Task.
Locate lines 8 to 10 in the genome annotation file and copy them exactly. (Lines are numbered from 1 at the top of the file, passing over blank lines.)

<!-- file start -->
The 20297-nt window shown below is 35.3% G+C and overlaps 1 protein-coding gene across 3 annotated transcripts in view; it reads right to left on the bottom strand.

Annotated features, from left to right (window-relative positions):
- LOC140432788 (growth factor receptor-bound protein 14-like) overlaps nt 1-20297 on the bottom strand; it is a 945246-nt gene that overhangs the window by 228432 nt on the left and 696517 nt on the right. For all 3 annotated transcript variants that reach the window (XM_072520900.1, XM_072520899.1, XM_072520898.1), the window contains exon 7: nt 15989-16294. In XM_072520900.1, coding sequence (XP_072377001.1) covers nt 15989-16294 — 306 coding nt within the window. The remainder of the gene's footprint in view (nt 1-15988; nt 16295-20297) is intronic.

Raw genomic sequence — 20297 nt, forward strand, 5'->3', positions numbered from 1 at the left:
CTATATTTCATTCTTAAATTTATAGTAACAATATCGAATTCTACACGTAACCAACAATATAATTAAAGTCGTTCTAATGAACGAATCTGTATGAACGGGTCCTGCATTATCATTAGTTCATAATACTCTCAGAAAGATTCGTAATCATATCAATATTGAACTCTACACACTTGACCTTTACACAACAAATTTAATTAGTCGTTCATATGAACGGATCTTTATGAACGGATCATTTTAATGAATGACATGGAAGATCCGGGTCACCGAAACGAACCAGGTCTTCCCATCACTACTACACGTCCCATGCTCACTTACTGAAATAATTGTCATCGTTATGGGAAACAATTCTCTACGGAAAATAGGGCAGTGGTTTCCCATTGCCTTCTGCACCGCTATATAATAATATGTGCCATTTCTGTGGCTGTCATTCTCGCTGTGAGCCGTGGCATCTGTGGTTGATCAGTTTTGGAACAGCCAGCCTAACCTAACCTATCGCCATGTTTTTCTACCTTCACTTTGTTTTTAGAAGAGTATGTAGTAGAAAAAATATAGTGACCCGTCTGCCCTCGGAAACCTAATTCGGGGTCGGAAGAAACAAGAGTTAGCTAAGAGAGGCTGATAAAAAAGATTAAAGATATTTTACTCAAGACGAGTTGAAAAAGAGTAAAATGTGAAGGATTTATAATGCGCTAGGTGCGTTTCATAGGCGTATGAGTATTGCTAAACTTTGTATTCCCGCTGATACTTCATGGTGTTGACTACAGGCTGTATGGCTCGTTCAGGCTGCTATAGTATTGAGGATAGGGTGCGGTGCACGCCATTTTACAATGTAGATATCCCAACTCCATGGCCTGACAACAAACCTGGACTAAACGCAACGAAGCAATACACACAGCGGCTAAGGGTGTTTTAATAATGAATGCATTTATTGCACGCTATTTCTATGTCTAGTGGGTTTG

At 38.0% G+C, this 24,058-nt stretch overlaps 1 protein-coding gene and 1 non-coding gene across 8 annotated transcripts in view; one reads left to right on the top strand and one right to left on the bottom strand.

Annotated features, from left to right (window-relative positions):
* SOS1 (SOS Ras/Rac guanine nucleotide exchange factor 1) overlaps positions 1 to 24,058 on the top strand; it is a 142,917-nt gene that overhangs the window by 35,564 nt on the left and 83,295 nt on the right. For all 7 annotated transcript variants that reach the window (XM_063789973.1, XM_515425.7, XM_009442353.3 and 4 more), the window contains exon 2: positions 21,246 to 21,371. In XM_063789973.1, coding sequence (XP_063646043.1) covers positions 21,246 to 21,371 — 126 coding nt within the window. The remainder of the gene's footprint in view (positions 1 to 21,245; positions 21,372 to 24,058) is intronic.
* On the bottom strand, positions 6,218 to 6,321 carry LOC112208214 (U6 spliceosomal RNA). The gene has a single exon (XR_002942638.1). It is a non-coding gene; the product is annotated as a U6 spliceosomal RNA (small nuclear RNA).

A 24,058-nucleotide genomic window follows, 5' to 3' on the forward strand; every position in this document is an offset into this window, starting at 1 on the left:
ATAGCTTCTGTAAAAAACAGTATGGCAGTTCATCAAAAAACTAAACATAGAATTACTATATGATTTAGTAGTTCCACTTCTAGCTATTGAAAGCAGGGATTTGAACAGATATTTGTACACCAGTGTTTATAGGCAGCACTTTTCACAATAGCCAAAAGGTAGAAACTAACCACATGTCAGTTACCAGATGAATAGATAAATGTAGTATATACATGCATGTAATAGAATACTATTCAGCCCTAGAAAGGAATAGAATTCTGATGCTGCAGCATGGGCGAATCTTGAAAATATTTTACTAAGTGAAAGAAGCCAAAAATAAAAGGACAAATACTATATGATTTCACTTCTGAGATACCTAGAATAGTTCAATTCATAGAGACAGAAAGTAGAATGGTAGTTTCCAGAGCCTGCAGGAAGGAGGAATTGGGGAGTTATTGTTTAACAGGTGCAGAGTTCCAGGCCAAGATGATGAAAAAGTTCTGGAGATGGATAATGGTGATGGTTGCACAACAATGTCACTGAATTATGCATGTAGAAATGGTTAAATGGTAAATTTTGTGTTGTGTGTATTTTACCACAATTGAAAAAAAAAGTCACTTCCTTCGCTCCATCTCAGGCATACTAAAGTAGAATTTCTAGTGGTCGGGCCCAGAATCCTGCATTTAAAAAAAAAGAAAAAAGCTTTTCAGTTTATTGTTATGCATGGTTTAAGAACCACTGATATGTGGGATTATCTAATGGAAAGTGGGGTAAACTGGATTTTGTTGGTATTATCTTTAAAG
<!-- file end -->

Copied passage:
* SOS1 (SOS Ras/Rac guanine nucleotide exchange factor 1) overlaps positions 1 to 24,058 on the top strand; it is a 142,917-nt gene that overhangs the window by 35,564 nt on the left and 83,295 nt on the right. For all 7 annotated transcript variants that reach the window (XM_063789973.1, XM_515425.7, XM_009442353.3 and 4 more), the window contains exon 2: positions 21,246 to 21,371. In XM_063789973.1, coding sequence (XP_063646043.1) covers positions 21,246 to 21,371 — 126 coding nt within the window. The remainder of the gene's footprint in view (positions 1 to 21,245; positions 21,372 to 24,058) is intronic.
* On the bottom strand, positions 6,218 to 6,321 carry LOC112208214 (U6 spliceosomal RNA). The gene has a single exon (XR_002942638.1). It is a non-coding gene; the product is annotated as a U6 spliceosomal RNA (small nuclear RNA).

A 24,058-nucleotide genomic window follows, 5' to 3' on the forward strand; every position in this document is an offset into this window, starting at 1 on the left: